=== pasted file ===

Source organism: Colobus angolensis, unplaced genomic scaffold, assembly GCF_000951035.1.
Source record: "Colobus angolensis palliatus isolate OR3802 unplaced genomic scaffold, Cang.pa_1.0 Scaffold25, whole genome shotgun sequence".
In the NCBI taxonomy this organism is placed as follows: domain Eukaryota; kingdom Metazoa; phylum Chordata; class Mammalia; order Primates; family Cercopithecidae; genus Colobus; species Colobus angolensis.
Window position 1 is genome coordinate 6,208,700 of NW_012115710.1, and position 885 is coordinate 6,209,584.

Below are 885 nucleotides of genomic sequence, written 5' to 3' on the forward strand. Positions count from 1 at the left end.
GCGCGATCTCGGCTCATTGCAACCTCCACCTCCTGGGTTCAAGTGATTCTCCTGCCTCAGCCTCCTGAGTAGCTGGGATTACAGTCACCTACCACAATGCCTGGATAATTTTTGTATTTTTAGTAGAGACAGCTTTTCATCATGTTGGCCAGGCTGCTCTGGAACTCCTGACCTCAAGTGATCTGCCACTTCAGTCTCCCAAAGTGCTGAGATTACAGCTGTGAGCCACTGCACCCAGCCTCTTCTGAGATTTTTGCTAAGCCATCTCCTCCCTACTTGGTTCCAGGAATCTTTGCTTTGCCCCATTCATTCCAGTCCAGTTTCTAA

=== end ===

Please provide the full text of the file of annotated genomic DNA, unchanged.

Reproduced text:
Source organism: Colobus angolensis, unplaced genomic scaffold, assembly GCF_000951035.1.
Source record: "Colobus angolensis palliatus isolate OR3802 unplaced genomic scaffold, Cang.pa_1.0 Scaffold25, whole genome shotgun sequence".
In the NCBI taxonomy this organism is placed as follows: domain Eukaryota; kingdom Metazoa; phylum Chordata; class Mammalia; order Primates; family Cercopithecidae; genus Colobus; species Colobus angolensis.
Window position 1 is genome coordinate 6,208,700 of NW_012115710.1, and position 885 is coordinate 6,209,584.

Below are 885 nucleotides of genomic sequence, written 5' to 3' on the forward strand. Positions count from 1 at the left end.
GCGCGATCTCGGCTCATTGCAACCTCCACCTCCTGGGTTCAAGTGATTCTCCTGCCTCAGCCTCCTGAGTAGCTGGGATTACAGTCACCTACCACAATGCCTGGATAATTTTTGTATTTTTAGTAGAGACAGCTTTTCATCATGTTGGCCAGGCTGCTCTGGAACTCCTGACCTCAAGTGATCTGCCACTTCAGTCTCCCAAAGTGCTGAGATTACAGCTGTGAGCCACTGCACCCAGCCTCTTCTGAGATTTTTGCTAAGCCATCTCCTCCCTACTTGGTTCCAGGAATCTTTGCTTTGCCCCATTCATTCCAGTCCAGTTTCTAA